The Bahamas, a spearo's paradise! Alchemy partner & dive guide Andre Musgrove explains in glorious detail what one needs to know before embarking on such a magnificent trip. Can one use a speargun? Which are the most popular species? Trophy fish? Are there sharks around? Which are the best spearfishing spots? How can one get to those? Which local laws should one be aware of? Read, watch and find out by one of the best dive guides out there!

General Information

So, some general information about spearfishing in the Bahamas. Freediving is the only way you can recreationally spearfish here legally. Breath hold, no scuba equipment, no scuba tanks and no external breathing apparatus. We use primitive gear here, so that's pole spears and Hawaiian slings, also three prong pole spears. I personally enjoy it way more than spearguns - you're not allowed to use spearguns here anyway.

Popular Species

Popular species you can find here in the Bahamas are groupers, hogfish, mutton and pelagic fish such as AP's - african pompanos, permits, wahoo, mahi,  cero mackerel, spanish mackerel, such a variety of fish we have here. Most people come here to hunt  the groupers, so we've got the big black groupers, the yellow fin groupers, nassau groupers, tiger groupers.  Also hogfish and some mutton fish, mutton snapper. If you're hunting reef fish, if you're going out to hunt reef fish and you happen to be on the drop off, anything can pass through there.  Some of the reef goes from, let's say forty or sixty  feet, then a slow decline and all the way down on the drop-off can get anywhere from like 200-300, all  the way down to 6500 feet. Between our water column, between 0 and 100 feet some APs can  pass by, permits can pass by, wahoo could pass by - you just never know.


We have such good underwater visibility here, we usually have over 80 feet plus underwater visibility. We have year-round sunshine, the weather's usually good, not too windy, where you're completely incapable of going out, so that's a lot better than most places. We have over 700 islands and keys here, so there's a lot of ground to cover and when you know where to go or you have a good guide to guide you, it's really beneficial, because there's so much untouched ground here. It is very different than going somewhere like Mexico, where you have to dive all the way down to 80 feet and the visibility is only like 5 feet, you can't see much and it's cold and all that kind of stuff. We also got pretty warm weather almost year-round. Even in the wintertime the lowest it will get is like 69,  but that's super rare, it's usually around like 74-75 degrees Fahrenheit. And during the summer time it gets all the way up to 88 degrees, so you don't even want to wear your wetsuit kind of thing. The combination of warm water, shallow water, where you can find world-record fish, in like literally 10 feet of water, sunny climate, good weather, clear visibilit and good variety of fish is like the spearfisherman's dream.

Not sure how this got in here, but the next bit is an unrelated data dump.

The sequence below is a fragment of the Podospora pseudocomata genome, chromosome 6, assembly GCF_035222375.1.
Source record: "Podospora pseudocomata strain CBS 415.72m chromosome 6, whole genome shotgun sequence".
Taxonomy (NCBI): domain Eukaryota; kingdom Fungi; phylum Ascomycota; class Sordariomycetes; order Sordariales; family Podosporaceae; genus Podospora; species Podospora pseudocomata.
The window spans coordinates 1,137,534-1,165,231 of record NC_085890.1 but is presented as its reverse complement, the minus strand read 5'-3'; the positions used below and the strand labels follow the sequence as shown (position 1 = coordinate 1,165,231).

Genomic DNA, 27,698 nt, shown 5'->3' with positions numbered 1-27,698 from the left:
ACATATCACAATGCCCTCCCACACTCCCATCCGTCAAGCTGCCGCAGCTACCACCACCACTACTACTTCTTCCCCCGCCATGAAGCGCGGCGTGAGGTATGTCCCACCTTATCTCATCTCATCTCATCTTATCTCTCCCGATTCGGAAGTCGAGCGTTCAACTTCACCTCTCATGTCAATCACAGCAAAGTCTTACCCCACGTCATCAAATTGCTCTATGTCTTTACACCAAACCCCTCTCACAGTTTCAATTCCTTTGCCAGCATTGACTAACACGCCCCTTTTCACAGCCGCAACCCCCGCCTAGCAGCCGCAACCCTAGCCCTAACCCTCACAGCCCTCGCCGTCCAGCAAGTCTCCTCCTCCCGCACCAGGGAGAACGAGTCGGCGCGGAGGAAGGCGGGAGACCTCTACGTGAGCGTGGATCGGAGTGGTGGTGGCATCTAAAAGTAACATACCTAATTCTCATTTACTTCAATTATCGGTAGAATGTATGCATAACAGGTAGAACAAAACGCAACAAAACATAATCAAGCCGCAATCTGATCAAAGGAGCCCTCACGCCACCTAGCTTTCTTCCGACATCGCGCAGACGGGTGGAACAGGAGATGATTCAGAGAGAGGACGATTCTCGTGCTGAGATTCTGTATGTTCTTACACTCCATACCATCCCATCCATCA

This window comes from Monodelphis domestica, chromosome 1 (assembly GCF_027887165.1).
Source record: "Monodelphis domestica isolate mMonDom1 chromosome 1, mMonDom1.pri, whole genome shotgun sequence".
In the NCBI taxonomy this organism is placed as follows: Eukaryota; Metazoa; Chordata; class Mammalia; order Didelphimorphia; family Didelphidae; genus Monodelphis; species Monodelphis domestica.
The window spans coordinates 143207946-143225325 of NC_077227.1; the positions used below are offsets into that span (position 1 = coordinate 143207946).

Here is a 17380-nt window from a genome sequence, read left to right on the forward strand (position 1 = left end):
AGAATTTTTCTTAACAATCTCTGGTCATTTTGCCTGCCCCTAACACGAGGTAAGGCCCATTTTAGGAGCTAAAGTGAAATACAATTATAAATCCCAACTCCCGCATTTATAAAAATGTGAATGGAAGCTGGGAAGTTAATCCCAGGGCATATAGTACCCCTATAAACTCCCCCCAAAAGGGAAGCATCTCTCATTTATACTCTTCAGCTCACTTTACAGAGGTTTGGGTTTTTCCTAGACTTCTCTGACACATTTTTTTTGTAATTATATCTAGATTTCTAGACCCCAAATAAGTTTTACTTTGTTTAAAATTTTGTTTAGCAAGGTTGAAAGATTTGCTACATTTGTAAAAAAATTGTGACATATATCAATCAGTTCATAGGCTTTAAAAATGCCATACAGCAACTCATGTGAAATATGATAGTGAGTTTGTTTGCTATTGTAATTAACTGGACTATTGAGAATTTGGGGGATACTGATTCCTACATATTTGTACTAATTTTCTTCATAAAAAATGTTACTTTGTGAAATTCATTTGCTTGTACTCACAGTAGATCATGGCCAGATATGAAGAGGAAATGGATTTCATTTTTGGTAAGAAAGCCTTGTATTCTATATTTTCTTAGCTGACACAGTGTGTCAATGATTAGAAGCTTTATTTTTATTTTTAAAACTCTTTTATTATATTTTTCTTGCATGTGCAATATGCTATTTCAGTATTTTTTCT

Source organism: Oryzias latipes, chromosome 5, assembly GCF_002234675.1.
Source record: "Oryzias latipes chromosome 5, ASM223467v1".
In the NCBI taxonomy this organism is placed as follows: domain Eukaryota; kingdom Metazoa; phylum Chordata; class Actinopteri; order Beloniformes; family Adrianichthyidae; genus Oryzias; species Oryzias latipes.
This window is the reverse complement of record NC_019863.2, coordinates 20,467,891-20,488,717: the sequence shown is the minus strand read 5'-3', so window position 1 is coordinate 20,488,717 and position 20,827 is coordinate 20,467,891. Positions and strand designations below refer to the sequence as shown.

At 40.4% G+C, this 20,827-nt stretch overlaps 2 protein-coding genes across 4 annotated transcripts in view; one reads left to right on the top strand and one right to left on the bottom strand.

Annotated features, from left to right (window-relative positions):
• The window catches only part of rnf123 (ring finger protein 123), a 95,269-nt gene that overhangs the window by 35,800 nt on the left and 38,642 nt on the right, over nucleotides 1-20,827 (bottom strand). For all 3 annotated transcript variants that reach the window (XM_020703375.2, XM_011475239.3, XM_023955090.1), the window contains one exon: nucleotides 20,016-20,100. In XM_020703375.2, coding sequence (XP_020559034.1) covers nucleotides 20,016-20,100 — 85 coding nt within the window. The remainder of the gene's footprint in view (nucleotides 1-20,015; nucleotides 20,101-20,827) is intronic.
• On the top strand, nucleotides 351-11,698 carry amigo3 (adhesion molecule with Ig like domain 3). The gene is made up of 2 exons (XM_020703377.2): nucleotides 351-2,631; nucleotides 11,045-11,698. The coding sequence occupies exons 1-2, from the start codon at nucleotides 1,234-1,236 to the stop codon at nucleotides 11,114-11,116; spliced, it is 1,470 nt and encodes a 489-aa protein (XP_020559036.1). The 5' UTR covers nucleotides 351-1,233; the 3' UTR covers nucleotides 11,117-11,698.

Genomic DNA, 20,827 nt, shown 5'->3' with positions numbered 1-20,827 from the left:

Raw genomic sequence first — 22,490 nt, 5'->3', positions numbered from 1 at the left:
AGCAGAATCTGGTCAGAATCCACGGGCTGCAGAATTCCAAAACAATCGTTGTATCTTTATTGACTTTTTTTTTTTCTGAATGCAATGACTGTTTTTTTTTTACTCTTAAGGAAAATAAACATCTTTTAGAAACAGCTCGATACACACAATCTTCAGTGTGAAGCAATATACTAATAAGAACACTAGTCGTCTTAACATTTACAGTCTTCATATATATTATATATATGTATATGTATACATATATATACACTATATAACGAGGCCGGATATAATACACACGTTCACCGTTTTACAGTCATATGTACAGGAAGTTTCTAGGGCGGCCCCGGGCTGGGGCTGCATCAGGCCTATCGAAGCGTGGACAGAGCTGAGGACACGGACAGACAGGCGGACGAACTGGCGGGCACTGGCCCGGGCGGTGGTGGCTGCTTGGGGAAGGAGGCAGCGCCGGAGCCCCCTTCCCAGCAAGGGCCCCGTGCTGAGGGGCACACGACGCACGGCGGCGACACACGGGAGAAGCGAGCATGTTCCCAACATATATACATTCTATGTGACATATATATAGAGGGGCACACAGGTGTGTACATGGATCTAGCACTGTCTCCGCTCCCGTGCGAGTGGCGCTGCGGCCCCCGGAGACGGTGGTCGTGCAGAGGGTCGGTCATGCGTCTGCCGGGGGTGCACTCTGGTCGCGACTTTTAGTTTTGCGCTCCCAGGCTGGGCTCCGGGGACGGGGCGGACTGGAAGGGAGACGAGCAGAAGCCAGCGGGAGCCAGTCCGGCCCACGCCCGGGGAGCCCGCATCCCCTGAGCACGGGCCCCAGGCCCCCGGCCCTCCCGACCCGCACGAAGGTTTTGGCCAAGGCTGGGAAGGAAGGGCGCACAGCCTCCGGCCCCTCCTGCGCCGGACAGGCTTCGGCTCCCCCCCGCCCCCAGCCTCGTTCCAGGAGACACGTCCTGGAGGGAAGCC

Because we have such a healthy population of fish in the Bahamas, that means we have a balanced ecosystem,we also have sharks. The Bahamas is the shark diving capital of the world. Tiger sharks show up, hammerhead sharks, reef sharks, bull sharks, silky sharks, mako  sharks. Depending on where you are, depending on the island you are, these sharks can pose a problem. If you're spearfishing in a spot that has a lot of sharks you're going to attract them, it's just a part of the game basically, you just need to have the experience and know what to do or have a proper guide with you, who knows what to do in these situations so you don't get hurt, you don't hurt other people, you don't put other people in the position to get hurt and everybody could have a good day. Sharks are only doing what they're basically born to do, they're there to find the opportunity to find food and if someone's gonna be shooting a fish and have it on the line struggling and they don't have to go catch that fish themselves, they're gonna take advantage of the situation, because they have  to survive.

Any Story You Want To Share?

I am out in the south on the islands in the Bahamas and we are going spearfishing during this quarantine time, to go get some protein, get some fish on the boat. We went  out on this rocky flat bottom, I dove down to sixty five feet of water and I saw a fish trap down the bottom, like an old fish trap, all broken up. I was looking around and I was  gonna bounce to come right back up, when I realized there's nothing in there, but I decided to hang out to the bottom and just look around, just in case anything came my way. And right when I decided to go, I saw the shape of a mutton snapper coming towards me. This is rare for me to see personally. Mutton is usually a fish you track down or catch up to shoot. So, the moment it turned broadside I took the shot, it was a good shot to the head but it didn't kill him directly. It was a pretty big sized mutton!

Bahamas Too Hot For You? Why Not Try Canada?